Forms of extrinsic metaphysical memeplexes are not predictable, although certain basic forms may have high probability of evolving due to human emotional, perceptual, and cognitive constraints. This again mimics biological evolution, where any chemical environment similar to Earth’s might be expected to produce the same basic living body plans that Earth has produced.

So far, biological and memetic evolutionary designs have localized temporal and spatial impact. Biology as we know it is almost certain to remain local, although we can imagine machines that could carry our genetic code to the far reaches of the universe and then could re-establish our biology in a suitable environment.

We can, however, imagine a universal metaphysics transmitted between sentience clusters around the universe. We have even launched feeble attempts at facilitating this, but as yet, we have received in return nary a memeplex through our antennae. We can even imagine metaphysics transcending our reality itself, being transmitted to other realities. But since we don’t even know what that means, we probably shouldn’t spend too much energy in its contemplation.

Sometimes, a memeplex can become an alternative to reality in the imagination of its hosts, an illusion become delusion that distorts reality to match an uninformed belief. This happens when an extrinsic belief system attempts to answer the first two questions above. For example, most religious belief systems have crossed the cognitive and emotional line from illusion to delusion in the sense above.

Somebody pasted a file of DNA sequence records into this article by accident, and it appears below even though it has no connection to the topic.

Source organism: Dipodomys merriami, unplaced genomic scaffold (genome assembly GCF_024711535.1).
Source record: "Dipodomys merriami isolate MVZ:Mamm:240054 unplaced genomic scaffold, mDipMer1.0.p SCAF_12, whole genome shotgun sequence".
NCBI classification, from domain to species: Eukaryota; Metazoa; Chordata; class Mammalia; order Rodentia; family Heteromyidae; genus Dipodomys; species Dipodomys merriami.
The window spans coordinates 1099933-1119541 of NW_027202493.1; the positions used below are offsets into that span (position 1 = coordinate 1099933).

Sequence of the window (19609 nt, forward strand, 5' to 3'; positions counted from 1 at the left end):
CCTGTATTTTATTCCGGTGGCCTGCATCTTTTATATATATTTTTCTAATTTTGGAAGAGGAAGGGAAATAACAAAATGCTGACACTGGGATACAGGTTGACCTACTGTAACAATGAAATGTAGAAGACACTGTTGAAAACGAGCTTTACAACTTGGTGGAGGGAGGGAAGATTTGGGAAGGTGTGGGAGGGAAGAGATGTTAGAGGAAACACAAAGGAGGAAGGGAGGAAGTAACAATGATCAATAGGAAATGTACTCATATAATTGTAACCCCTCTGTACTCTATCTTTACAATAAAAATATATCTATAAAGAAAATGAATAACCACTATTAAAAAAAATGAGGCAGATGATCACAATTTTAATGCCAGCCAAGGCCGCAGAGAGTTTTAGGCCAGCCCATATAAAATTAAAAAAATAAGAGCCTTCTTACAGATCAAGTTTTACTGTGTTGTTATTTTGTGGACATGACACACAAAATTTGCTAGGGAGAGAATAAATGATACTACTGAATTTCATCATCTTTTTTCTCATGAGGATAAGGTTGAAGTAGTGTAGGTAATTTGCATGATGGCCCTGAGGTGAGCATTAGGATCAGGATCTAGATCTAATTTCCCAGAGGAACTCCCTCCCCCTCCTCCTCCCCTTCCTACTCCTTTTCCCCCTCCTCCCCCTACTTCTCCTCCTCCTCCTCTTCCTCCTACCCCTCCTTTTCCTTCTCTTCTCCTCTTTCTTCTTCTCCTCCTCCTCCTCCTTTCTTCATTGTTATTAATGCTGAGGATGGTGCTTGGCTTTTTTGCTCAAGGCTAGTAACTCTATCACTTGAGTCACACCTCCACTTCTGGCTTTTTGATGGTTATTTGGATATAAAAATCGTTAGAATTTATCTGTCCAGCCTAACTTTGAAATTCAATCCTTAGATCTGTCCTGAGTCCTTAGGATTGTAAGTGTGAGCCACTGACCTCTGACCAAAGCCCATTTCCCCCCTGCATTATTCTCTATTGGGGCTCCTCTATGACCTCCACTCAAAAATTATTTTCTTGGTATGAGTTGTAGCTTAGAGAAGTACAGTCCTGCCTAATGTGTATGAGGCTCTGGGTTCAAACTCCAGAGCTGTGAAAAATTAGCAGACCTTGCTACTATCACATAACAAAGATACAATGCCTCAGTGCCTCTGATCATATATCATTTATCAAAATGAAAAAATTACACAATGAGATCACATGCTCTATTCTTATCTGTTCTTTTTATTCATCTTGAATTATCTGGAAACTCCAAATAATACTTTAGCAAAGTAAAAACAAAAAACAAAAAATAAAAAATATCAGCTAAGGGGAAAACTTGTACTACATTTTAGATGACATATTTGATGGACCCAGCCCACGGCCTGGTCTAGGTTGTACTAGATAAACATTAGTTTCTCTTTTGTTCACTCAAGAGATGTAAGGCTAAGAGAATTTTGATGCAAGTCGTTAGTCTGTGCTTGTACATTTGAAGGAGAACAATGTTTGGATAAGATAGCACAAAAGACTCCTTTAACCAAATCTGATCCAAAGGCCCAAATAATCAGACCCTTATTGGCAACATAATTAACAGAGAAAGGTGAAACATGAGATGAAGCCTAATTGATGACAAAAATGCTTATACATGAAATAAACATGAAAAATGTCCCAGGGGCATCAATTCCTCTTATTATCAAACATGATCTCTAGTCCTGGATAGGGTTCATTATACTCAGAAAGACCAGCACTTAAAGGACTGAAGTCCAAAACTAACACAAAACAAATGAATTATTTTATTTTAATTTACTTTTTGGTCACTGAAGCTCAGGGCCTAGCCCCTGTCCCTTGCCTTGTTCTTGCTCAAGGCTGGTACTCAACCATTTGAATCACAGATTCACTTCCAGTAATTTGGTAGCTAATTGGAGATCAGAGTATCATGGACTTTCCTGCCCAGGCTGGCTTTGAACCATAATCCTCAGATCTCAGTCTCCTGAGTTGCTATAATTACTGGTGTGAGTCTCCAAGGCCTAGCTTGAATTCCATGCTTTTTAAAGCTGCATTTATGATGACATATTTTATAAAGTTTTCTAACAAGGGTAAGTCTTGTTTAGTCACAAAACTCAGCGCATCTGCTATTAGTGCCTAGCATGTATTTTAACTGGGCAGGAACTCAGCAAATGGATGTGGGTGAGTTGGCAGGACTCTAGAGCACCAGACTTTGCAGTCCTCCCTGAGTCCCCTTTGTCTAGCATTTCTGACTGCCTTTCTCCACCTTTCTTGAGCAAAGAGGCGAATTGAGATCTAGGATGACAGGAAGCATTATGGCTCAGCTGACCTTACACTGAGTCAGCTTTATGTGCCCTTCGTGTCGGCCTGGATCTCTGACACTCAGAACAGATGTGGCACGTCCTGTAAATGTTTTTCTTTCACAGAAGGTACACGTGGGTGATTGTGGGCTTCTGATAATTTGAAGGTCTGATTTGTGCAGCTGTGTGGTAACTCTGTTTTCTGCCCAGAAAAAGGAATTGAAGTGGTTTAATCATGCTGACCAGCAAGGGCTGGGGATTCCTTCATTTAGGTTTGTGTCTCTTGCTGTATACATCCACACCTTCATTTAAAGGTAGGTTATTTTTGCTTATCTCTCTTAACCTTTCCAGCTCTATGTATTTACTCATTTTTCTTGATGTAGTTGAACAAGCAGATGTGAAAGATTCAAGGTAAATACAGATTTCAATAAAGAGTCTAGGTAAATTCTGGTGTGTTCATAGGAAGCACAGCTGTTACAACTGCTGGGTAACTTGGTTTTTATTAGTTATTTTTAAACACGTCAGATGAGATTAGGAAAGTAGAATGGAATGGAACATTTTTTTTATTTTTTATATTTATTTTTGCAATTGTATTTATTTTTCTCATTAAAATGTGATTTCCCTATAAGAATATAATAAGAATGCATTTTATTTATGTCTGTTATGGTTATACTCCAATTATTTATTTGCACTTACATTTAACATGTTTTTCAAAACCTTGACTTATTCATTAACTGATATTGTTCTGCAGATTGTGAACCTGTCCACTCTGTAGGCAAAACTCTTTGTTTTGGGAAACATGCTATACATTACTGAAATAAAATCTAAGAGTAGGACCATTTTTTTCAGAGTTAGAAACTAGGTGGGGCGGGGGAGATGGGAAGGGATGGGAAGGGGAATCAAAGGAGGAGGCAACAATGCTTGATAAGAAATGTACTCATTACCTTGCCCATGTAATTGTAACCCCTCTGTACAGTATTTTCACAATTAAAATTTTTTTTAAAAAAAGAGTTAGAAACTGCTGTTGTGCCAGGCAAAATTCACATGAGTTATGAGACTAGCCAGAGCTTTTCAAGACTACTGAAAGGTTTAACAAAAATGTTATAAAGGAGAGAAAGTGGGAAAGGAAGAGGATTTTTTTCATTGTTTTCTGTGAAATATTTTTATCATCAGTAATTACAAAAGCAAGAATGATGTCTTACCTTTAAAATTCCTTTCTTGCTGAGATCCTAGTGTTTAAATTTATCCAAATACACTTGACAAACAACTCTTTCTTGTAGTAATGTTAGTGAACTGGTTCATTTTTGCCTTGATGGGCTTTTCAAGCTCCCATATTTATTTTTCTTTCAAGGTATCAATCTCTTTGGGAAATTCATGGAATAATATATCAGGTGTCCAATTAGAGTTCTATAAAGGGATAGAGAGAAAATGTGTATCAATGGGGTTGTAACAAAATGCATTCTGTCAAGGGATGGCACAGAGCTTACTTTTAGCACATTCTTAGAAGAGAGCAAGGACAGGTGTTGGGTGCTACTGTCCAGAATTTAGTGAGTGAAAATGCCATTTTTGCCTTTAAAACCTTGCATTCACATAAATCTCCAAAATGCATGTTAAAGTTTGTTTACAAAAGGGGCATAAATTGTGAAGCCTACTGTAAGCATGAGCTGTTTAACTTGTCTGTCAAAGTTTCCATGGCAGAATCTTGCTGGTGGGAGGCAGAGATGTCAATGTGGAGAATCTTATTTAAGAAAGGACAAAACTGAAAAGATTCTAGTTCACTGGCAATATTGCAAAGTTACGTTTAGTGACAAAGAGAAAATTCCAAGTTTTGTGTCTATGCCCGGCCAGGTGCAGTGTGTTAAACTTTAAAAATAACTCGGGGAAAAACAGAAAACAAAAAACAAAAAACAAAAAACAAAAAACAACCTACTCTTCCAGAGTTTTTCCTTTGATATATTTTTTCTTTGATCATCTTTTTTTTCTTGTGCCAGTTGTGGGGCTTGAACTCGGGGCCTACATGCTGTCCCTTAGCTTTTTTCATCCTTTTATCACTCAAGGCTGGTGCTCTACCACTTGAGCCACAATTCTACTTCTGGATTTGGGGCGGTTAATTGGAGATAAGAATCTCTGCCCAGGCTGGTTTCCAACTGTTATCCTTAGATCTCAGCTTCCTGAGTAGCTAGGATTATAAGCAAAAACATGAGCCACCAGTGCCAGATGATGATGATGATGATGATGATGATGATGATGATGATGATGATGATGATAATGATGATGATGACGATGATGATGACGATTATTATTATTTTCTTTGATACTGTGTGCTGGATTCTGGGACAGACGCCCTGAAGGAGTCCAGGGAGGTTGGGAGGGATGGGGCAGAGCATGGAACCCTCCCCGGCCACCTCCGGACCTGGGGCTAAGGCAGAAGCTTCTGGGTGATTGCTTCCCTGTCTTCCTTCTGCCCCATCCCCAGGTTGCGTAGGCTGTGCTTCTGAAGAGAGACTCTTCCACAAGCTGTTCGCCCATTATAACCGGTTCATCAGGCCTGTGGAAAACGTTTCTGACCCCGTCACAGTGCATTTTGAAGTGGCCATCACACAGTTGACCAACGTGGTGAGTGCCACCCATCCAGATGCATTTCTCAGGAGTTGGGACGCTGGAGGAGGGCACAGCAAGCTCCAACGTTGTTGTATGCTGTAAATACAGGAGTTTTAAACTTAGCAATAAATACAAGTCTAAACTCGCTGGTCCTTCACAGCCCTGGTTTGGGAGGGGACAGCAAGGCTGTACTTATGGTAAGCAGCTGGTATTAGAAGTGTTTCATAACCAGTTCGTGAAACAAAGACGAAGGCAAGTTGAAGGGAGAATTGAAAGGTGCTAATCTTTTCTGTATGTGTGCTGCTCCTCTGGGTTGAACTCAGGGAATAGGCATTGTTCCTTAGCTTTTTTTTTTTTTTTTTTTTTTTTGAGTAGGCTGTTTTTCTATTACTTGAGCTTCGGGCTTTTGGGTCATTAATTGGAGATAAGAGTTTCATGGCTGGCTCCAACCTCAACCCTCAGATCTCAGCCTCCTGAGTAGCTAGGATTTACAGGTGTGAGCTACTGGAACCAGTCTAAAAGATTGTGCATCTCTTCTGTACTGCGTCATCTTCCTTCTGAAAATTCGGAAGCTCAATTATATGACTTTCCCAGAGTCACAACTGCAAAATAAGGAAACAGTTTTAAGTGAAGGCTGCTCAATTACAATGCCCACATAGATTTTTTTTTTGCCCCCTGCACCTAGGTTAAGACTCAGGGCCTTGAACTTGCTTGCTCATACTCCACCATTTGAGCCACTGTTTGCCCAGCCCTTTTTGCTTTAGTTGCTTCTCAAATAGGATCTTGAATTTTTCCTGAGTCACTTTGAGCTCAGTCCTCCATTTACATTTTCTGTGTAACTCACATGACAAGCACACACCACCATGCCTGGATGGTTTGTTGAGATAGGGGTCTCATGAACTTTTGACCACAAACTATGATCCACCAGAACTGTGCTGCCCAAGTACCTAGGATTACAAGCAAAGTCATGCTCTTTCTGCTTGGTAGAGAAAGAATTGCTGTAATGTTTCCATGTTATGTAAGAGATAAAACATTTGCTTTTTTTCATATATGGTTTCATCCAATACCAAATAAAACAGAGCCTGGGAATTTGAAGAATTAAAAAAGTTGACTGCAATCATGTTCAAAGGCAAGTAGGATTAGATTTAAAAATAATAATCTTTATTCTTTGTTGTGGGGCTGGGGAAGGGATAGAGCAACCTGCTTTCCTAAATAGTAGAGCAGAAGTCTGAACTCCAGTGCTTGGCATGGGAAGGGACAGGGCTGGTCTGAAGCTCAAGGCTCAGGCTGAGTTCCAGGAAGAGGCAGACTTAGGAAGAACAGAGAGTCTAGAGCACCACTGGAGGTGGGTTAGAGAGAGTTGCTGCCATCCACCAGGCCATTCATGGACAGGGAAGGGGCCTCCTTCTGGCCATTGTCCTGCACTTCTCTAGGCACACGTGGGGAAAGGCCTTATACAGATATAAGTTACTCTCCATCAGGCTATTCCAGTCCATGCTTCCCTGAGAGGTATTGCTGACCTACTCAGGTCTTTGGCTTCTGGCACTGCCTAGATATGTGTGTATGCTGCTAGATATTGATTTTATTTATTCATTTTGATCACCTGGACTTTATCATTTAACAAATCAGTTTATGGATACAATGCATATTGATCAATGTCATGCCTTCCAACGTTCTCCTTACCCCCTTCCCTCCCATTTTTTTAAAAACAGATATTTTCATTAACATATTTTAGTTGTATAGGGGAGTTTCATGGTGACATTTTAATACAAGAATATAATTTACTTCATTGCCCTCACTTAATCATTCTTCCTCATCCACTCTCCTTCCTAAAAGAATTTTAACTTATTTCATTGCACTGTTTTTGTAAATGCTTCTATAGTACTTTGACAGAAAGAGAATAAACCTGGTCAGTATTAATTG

It may appear that these definitions embrace Cartesian duality of mind and body. Yet there are strong arguments against duality, centering on simplicity (why conjecture two entities when one will suffice?), comprehension (how can one characterize mind as a separable entity?), interaction (what is the mechanism of interaction of mind and body?), and necessity (is not a single entity sufficient for modeling how we think?).

Reason seemingly unable to refute such arguments, it is rational to reject dualism and simply accept that when the body dies, the mind goes with it. This is the Aristotelian view. The gist of memetic evolution is that memes are information artifacts of a mind, which can be exported to other compatible minds. This cannot be accomplished on death, however, as Plato envisioned. So plan ahead (as I am doing) and export early.

There is another kind of duality within the concept of mind: emotion vs reason. The two together form one’s personality. This is again reminiscent of the Aristotelian view of hierarchies of mind. Thoughts and feelings arise from separate brain structures; feelings arise in the more primitive structure. These are not wholly separable, it would seem, because thoughts carry emotional context, capable of revealing the feelings of the person (even without emoticons).